Five Reasons to Let a Sleeping 401(k) Lie
Letting money sit tight in an old 401(k) plan is the path of least resistance, which is why many participants let their assets sit in the plans of former employers. This, of course, may be better than cashing the money out and spending it. Investors younger than 55 pay ordinary income taxes and a penalty on any premature distributions, which can diminish a 401(k) balance considerably. But there are also other reasons why staying put in a former employer's plan may be the best course of action.
1) Investors can't buy comparable investments on their own. One of the key reasons to stay put in a former employer's plan is if it offers investment options that are unavailable to smaller, individual investors. Institutional share classes of funds, which typically feature very low costs, are one such example. Another reason to leave money behind in an old 401(k) plan is to take advantage of a stable-value fund. This may be important for investors who are nearing retirement and looking to keep their portfolios steady, but not for younger employees who may not have such a great need for stability.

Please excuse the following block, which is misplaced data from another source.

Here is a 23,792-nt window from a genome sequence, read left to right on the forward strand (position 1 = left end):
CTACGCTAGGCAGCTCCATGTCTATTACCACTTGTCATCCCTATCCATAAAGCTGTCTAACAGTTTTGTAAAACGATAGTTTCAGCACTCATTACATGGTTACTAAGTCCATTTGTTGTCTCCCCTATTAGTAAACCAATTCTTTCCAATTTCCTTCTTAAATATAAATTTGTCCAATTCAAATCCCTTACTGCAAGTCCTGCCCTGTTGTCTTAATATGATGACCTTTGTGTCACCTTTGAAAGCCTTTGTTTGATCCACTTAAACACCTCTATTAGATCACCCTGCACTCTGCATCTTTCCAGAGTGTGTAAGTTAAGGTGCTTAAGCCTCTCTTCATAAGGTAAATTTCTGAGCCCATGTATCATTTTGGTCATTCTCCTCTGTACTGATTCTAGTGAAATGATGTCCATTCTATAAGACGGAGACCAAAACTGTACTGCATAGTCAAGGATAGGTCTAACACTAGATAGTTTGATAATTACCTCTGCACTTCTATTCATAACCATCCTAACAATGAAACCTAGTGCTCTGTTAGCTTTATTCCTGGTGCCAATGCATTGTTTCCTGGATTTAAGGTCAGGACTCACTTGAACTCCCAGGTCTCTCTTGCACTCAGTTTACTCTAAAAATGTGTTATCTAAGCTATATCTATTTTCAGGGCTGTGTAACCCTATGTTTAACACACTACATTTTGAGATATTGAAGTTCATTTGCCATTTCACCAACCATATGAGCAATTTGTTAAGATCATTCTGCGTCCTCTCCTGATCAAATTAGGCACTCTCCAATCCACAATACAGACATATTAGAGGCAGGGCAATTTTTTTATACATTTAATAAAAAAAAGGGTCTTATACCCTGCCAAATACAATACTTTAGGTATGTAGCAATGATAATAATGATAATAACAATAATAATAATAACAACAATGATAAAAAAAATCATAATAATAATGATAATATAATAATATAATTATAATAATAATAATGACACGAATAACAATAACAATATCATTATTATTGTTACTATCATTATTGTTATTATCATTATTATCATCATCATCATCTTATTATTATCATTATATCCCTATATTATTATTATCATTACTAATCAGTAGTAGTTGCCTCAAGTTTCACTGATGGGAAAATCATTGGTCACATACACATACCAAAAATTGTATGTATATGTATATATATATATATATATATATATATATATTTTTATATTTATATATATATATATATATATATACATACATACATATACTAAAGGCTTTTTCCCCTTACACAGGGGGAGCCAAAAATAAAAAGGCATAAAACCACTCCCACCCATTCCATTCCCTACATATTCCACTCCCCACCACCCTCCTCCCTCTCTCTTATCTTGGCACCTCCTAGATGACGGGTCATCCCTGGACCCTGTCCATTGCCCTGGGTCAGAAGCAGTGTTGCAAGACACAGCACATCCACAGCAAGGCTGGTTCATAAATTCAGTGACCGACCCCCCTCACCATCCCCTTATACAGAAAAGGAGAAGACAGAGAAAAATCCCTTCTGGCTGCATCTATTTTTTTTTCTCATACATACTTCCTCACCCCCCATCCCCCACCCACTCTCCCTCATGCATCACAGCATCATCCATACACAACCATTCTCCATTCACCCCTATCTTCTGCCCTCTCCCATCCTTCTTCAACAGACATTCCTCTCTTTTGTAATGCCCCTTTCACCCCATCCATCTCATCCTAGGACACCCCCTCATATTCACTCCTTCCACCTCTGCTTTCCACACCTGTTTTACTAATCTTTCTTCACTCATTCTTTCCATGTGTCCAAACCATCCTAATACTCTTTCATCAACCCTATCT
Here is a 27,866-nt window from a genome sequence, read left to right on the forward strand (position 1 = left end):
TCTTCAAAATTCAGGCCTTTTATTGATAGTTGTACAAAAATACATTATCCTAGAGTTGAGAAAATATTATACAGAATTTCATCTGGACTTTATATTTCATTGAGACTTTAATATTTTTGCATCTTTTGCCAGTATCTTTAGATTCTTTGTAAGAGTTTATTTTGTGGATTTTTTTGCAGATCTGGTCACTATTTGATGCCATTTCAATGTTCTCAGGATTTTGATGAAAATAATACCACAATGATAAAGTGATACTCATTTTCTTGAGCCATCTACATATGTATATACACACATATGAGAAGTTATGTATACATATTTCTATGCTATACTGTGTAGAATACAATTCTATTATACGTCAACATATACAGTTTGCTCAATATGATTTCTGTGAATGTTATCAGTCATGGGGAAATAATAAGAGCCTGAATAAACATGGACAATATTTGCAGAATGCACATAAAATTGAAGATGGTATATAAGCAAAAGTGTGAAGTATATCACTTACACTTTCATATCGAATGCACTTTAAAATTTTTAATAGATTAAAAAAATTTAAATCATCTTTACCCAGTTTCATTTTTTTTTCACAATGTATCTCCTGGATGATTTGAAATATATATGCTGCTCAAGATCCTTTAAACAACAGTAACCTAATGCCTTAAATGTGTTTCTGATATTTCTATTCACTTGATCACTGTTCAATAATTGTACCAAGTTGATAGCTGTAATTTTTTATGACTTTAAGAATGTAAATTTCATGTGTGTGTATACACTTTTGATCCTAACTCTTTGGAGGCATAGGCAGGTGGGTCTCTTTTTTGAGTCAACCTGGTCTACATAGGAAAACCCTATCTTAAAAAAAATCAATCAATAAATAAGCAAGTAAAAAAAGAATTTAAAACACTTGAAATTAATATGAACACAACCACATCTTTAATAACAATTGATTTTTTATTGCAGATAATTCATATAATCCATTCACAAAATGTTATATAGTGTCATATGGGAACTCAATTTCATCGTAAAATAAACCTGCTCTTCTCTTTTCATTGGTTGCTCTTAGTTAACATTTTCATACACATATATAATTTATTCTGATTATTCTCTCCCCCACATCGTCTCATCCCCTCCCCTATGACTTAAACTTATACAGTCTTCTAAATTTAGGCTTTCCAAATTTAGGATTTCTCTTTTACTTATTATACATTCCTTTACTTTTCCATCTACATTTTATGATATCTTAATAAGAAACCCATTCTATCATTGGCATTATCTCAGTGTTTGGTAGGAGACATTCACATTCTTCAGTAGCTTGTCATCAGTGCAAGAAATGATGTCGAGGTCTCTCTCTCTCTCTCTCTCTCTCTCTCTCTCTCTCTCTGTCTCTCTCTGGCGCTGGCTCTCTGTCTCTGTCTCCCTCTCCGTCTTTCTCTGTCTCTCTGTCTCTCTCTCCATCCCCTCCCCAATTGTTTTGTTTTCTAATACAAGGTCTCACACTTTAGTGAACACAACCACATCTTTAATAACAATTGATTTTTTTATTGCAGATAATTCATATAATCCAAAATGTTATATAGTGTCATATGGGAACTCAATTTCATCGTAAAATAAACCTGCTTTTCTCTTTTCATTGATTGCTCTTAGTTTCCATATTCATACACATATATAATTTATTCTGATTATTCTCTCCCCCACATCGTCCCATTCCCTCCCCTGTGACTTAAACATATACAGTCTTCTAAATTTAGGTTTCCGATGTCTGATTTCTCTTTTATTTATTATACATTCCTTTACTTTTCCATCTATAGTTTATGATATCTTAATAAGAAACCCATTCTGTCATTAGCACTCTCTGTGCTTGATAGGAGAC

2) Investors may need early access to their money. Investors in 401(k) plans who have left their employers have another lever that IRA investors do not: the ability to tap their assets a touch earlier—at age 55 (Source: IRS 401(k) Resource Guide - Plan Sponsors, General Distribution Rules). To be eligible, workers must reach age 55 (or older) sometime during the year they retire. By contrast, IRA investors and 401(k) investors who retire before age 55 must wait until age 59 1/2 if they want to avoid the 10% early withdrawal penalty. Thus, for an investor closing in on that age who would like to have access to cash, staying put in the previous employer's 401(k) will make more sense than rolling the money over. However, it is a good idea to fully assess the portfolio's long-run sustainability before contemplating withdrawals at such an early age. Also note that some 401(k) plans may not allow the age 55 withdrawal option.